This page is dedicated to covering the approach to a patient who presents with post menopausal bleeding.
WHAT IS POST MENOPAUSAL BLEEDING?
Postmenopausal bleeding (PMB) often refers to vaginal bleeding that is experienced by a post menopausal woman (who has not experienced menstruation for at least 12 months).
More restrictive definition: Some individuals use a more restrictive definition of PMB that refers to patients who only have uterine bleeding and are not on hormone therapy.
It is important to appreciate that abnormal bleeding noted in the genital area is often attributed to intrauterine bleeding, but actually may be caused by bleeding from the cervix, vagina, vulva, or fallopian tubes, or be related to ovarian pathology. Other nongynecologic sites may also be the source of the bleeding (that can include the urethra, bladder, anus/rectum/bowel, or even the perineum).
*It is important to localize the source of the bleeding in the patient whenever possible.
WHAT CAN BE CAUSES OF PMB?
There are a few major categories of disease processes that can be the cause of PMB:
Atrophy: the most common cause of PMB is due to the atrophy of the uterus/vagina. Loss of estrogen signaling will result in atrophy of the endometrium and vagina. Internally this atrophied endometrium is prone to friction induced micro-abrasions that can result in vaginal bleeding. While common, this should not be assumed to be the cause of PMB!
Malignancy: perhaps the most serious and dangerous cause of PMB, malignancy is an important diagnosis that must be explored in women with PMB. Endometrial cancer should likely be evaluated in all patients who have PMB. Cervical cancer is also a possible cause of vaginal bleeding.
Polyps: being endometrial/cervical polyps may also be the cause of uterine bleeding after menopause, and are not uncommon.
Exogenous estrogens: hormone therapy/exogenous sources of estrogens can be a common cause of uterine bleeding in patients who are post-menopausal (and it is of course not uncommon for some post-menopausal women to be taking hormone therapy).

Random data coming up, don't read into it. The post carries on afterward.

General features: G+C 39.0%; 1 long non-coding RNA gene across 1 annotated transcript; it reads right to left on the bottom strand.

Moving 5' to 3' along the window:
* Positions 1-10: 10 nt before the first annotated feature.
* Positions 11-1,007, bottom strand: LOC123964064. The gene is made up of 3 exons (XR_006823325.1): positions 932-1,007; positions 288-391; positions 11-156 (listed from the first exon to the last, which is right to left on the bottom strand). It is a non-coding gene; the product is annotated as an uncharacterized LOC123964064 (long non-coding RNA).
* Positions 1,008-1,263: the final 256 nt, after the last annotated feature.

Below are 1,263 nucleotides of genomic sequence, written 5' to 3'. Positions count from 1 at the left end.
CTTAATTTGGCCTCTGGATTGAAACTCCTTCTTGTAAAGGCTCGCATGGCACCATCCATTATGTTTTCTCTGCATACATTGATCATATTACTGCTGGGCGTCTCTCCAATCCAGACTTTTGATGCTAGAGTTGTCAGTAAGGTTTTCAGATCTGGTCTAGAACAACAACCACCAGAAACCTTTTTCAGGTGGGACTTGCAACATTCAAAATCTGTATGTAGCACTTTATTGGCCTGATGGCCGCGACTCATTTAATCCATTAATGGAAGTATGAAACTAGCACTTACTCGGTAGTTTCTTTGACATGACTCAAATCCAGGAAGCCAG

Endometrial hyperplasia (endogenous estrogens): clinically this can present with uterine bleeding. It is important to note however that given the nature of menopause, there must be a source of estrogen that is responsible for causing the growth of the endometrium. Endogenous estrogen production from ovarian or adrenal tumors or exogenous estrogen therapy can be a possible causes. Similarly obese women also have high levels of endogenous estrogen due to the conversion of androstenedione to estrone and the aromatization of androgens to estradiol, both of which occur in adipose tissue throughout the body.
Leiomyomata uteri (fibroids) are the most common pelvic tumors in women, and occasionally can be cause of PMB in patients. With this in mind uterine sarcoma should be considered in postmenopausal women with presumed uterine leiomyomas producing their symptoms.
Other causes: the above list is by no means exhaustive, however does cover some of the major categories of processes that can cause PMB. Other causes can include: infections, adenomyosis, damage to surrounding organs, post radiation therapy, large doses of soy products, and anticoagulant therapy.
HOW DO PATIENTS WITH PMB PRESENT?
Given the nature of PMB, patients who present with it will be older women that complain of vaginal (or suspected vaginal bleeding). Patients might notice spotting on their underwear, blood in their urine, or may even begin to use pads/tampons again to combat vaginal bleeding.